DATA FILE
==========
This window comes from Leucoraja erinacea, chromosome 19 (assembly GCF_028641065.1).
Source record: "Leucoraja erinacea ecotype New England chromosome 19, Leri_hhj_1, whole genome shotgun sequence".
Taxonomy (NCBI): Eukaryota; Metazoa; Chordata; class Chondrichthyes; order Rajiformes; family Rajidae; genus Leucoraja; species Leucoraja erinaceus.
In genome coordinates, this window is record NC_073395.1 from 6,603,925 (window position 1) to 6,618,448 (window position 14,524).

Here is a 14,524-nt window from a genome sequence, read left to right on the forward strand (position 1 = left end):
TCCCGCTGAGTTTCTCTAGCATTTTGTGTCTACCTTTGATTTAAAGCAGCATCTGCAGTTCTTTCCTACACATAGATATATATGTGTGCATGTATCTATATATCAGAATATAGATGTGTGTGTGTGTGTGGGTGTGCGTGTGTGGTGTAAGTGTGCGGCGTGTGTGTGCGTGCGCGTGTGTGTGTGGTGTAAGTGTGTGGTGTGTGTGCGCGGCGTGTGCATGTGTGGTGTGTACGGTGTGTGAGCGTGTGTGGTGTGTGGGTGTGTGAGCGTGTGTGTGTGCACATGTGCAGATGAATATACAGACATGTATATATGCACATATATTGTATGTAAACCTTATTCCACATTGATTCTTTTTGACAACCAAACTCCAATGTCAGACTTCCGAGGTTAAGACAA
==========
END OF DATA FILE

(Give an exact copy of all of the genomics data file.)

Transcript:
This window comes from Leucoraja erinacea, chromosome 19 (assembly GCF_028641065.1).
Source record: "Leucoraja erinacea ecotype New England chromosome 19, Leri_hhj_1, whole genome shotgun sequence".
Taxonomy (NCBI): Eukaryota; Metazoa; Chordata; class Chondrichthyes; order Rajiformes; family Rajidae; genus Leucoraja; species Leucoraja erinaceus.
In genome coordinates, this window is record NC_073395.1 from 6,603,925 (window position 1) to 6,618,448 (window position 14,524).

Here is a 14,524-nt window from a genome sequence, read left to right on the forward strand (position 1 = left end):
TCCCGCTGAGTTTCTCTAGCATTTTGTGTCTACCTTTGATTTAAAGCAGCATCTGCAGTTCTTTCCTACACATAGATATATATGTGTGCATGTATCTATATATCAGAATATAGATGTGTGTGTGTGTGTGGGTGTGCGTGTGTGGTGTAAGTGTGCGGCGTGTGTGTGCGTGCGCGTGTGTGTGTGGTGTAAGTGTGTGGTGTGTGTGCGCGGCGTGTGCATGTGTGGTGTGTACGGTGTGTGAGCGTGTGTGGTGTGTGGGTGTGTGAGCGTGTGTGTGTGCACATGTGCAGATGAATATACAGACATGTATATATGCACATATATTGTATGTAAACCTTATTCCACATTGATTCTTTTTGACAACCAAACTCCAATGTCAGACTTCCGAGGTTAAGACAA